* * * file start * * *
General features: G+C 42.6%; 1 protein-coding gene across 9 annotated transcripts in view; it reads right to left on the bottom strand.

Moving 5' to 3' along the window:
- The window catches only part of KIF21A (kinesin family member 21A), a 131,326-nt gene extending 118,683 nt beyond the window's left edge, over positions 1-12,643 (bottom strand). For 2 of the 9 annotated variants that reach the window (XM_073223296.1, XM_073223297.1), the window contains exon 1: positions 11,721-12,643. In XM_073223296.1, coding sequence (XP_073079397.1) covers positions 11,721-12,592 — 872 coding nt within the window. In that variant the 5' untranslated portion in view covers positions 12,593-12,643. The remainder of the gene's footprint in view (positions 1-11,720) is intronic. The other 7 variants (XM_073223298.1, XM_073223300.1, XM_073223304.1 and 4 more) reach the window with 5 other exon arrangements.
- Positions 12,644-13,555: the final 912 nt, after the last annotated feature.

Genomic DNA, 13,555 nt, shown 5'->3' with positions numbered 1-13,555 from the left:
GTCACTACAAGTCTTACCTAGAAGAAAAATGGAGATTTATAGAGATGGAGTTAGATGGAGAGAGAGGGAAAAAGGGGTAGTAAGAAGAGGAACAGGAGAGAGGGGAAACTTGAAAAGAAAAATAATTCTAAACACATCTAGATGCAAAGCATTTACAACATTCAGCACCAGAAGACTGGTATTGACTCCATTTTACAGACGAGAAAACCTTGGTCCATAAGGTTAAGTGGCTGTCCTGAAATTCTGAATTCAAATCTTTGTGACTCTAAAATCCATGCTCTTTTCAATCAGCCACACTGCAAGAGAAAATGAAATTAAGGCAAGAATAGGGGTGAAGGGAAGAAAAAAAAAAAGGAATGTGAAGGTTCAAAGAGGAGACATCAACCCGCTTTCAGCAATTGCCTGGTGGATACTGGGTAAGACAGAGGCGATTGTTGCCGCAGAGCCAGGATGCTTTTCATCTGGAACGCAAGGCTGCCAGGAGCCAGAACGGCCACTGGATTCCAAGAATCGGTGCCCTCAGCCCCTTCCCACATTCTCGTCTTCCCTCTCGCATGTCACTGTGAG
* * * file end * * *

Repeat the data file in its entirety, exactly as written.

General features: G+C 42.6%; 1 protein-coding gene across 9 annotated transcripts in view; it reads right to left on the bottom strand.

Moving 5' to 3' along the window:
- The window catches only part of KIF21A (kinesin family member 21A), a 131,326-nt gene extending 118,683 nt beyond the window's left edge, over positions 1-12,643 (bottom strand). For 2 of the 9 annotated variants that reach the window (XM_073223296.1, XM_073223297.1), the window contains exon 1: positions 11,721-12,643. In XM_073223296.1, coding sequence (XP_073079397.1) covers positions 11,721-12,592 — 872 coding nt within the window. In that variant the 5' untranslated portion in view covers positions 12,593-12,643. The remainder of the gene's footprint in view (positions 1-11,720) is intronic. The other 7 variants (XM_073223298.1, XM_073223300.1, XM_073223304.1 and 4 more) reach the window with 5 other exon arrangements.
- Positions 12,644-13,555: the final 912 nt, after the last annotated feature.

Genomic DNA, 13,555 nt, shown 5'->3' with positions numbered 1-13,555 from the left:
GTCACTACAAGTCTTACCTAGAAGAAAAATGGAGATTTATAGAGATGGAGTTAGATGGAGAGAGAGGGAAAAAGGGGTAGTAAGAAGAGGAACAGGAGAGAGGGGAAACTTGAAAAGAAAAATAATTCTAAACACATCTAGATGCAAAGCATTTACAACATTCAGCACCAGAAGACTGGTATTGACTCCATTTTACAGACGAGAAAACCTTGGTCCATAAGGTTAAGTGGCTGTCCTGAAATTCTGAATTCAAATCTTTGTGACTCTAAAATCCATGCTCTTTTCAATCAGCCACACTGCAAGAGAAAATGAAATTAAGGCAAGAATAGGGGTGAAGGGAAGAAAAAAAAAAAGGAATGTGAAGGTTCAAAGAGGAGACATCAACCCGCTTTCAGCAATTGCCTGGTGGATACTGGGTAAGACAGAGGCGATTGTTGCCGCAGAGCCAGGATGCTTTTCATCTGGAACGCAAGGCTGCCAGGAGCCAGAACGGCCACTGGATTCCAAGAATCGGTGCCCTCAGCCCCTTCCCACATTCTCGTCTTCCCTCTCGCATGTCACTGTGAG